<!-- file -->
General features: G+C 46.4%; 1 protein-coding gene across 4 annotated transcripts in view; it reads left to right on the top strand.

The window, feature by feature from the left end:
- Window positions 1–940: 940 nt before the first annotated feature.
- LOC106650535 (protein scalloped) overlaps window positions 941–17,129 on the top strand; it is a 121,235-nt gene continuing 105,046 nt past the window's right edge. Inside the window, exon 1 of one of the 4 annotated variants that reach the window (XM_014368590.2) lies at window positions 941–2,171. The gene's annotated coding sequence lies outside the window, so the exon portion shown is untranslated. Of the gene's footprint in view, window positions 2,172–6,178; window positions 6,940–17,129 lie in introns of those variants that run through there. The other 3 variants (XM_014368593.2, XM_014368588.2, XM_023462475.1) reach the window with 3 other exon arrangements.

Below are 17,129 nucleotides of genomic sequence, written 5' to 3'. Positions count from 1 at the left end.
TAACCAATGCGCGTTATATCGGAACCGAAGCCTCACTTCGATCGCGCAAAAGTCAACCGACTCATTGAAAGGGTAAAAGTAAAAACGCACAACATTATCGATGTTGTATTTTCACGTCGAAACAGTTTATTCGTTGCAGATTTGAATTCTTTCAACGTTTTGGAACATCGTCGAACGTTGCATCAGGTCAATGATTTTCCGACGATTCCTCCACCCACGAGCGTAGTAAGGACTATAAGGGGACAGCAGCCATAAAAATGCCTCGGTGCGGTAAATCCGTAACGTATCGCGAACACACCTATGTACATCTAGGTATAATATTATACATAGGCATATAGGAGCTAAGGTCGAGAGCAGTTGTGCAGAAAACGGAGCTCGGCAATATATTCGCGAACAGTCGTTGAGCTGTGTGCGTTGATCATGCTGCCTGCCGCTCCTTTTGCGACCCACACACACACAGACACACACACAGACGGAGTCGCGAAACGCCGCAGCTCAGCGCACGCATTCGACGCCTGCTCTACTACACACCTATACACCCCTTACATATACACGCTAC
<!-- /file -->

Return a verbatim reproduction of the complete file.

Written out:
General features: G+C 46.4%; 1 protein-coding gene across 4 annotated transcripts in view; it reads left to right on the top strand.

The window, feature by feature from the left end:
- Window positions 1–940: 940 nt before the first annotated feature.
- LOC106650535 (protein scalloped) overlaps window positions 941–17,129 on the top strand; it is a 121,235-nt gene continuing 105,046 nt past the window's right edge. Inside the window, exon 1 of one of the 4 annotated variants that reach the window (XM_014368590.2) lies at window positions 941–2,171. The gene's annotated coding sequence lies outside the window, so the exon portion shown is untranslated. Of the gene's footprint in view, window positions 2,172–6,178; window positions 6,940–17,129 lie in introns of those variants that run through there. The other 3 variants (XM_014368593.2, XM_014368588.2, XM_023462475.1) reach the window with 3 other exon arrangements.

Below are 17,129 nucleotides of genomic sequence, written 5' to 3'. Positions count from 1 at the left end.
TAACCAATGCGCGTTATATCGGAACCGAAGCCTCACTTCGATCGCGCAAAAGTCAACCGACTCATTGAAAGGGTAAAAGTAAAAACGCACAACATTATCGATGTTGTATTTTCACGTCGAAACAGTTTATTCGTTGCAGATTTGAATTCTTTCAACGTTTTGGAACATCGTCGAACGTTGCATCAGGTCAATGATTTTCCGACGATTCCTCCACCCACGAGCGTAGTAAGGACTATAAGGGGACAGCAGCCATAAAAATGCCTCGGTGCGGTAAATCCGTAACGTATCGCGAACACACCTATGTACATCTAGGTATAATATTATACATAGGCATATAGGAGCTAAGGTCGAGAGCAGTTGTGCAGAAAACGGAGCTCGGCAATATATTCGCGAACAGTCGTTGAGCTGTGTGCGTTGATCATGCTGCCTGCCGCTCCTTTTGCGACCCACACACACACAGACACACACACAGACGGAGTCGCGAAACGCCGCAGCTCAGCGCACGCATTCGACGCCTGCTCTACTACACACCTATACACCCCTTACATATACACGCTAC